Saturday, April 18, 2009

Blessed with a curse

I recently read a book by a neurosurgeon. I don't remember the title, the author, or even whether I bought or borrowed it. I just remember it was the memoirs of a neurosurgeon, and it was good. Tonight I took my wife to Canton for a date, and on the way up, we saw a helicopter flying overhead. Patronizing my boyish fascination with choppers and health care, she pondered "Is it a medical helicopter?" I watched it carefully for a few seconds before I confirmed that it was.
On the way back home, we drove by Aultman to see whether a chopper was sitting on the pad. Ironically, as we drove in, a helicopter, probably the same one we had seen earlier, came in for a landing.

It was so big. Ominous and gentle at the same time. I felt a surge of desire, either to fly the chopper or to save the lives of very sick and injured people, I'm not sure which.

As we kept driving, the tone of our conversation turned from generally goofy to philosophical, and I remembered the book about that neurosurgeon. I recalled him saying how he felt about his career. Fate, he thought, had dealt him a rough hand, but he enjoyed the game. There was a dissonance in his lifestyle , almost as if he loved hating what he did. Or maybe he hated loving it. It was a dissonance I could relate to, sort of. I remember being a teenager, having a full-blown career, being engaged, being heavily involved in church, children's ministry, youth group, beside having a "life" as a teen. I remember driving down the road alone sometimes, between responsibilities, feeling sorry for myself about why I couldn't just be a normal teenager.

But I knew the answer to my own question, even if I wouldn't admit it. Because normal teenagers had peer pressure. Normal teens don't have promising careers, lasting relationships, supportive parents, the respect of their elders. Normal teens got drunk on Saturday night and hid it during sunday school, if they showed up at all. Normal teens didn't get to follow their dreams, much less live them.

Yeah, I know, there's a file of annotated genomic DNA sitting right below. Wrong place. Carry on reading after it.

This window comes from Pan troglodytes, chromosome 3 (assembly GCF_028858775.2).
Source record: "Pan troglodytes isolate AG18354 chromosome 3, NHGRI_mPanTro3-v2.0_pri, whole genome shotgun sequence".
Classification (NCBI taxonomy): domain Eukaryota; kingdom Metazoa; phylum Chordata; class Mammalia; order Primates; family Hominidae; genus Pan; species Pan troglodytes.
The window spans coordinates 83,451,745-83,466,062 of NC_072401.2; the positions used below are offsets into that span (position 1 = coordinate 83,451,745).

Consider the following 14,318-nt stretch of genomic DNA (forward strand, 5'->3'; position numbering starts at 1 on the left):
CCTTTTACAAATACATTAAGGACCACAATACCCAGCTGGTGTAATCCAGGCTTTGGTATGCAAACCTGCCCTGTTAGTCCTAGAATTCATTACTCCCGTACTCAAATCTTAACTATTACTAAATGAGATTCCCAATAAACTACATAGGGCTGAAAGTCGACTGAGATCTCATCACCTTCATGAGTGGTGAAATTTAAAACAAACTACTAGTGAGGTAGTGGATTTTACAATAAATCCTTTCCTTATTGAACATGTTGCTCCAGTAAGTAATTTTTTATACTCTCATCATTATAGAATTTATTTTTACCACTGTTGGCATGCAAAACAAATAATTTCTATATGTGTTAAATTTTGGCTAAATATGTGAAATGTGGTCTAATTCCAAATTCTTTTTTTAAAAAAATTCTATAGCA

God doesn't have it in mind to have normal children. Normalcy is not tantamount to holiness. I wonder sometimes if all Christians relate to this concept at one time or another. God blesses us with things we hate, because through it all we learn to accept it, and we do good things in the mean time.

Why do I have to be the one to struggle for seven more years to become something that no one expects of me, all the while being a daddy and having a real, honest-to-goodness family who relies on me? Because God said so. And I will learn to accept it, and do good things in the mean time.

1 comment:

Benji said...

I enjoyed reading that a lot. I felt a lot of dissonance a lot today. I feel extremely privileged and overwhelmed at the same time. I'm running around teaching Sunday School, sharing ideas, shooting a wedding, working, and doing all these things, but there is a restlessness that remains.

Isn't it like Lewis always said? "We're made for another world and we'll never quite feel at home here."

(That's a really bad quote, but hopefully the idea transfers)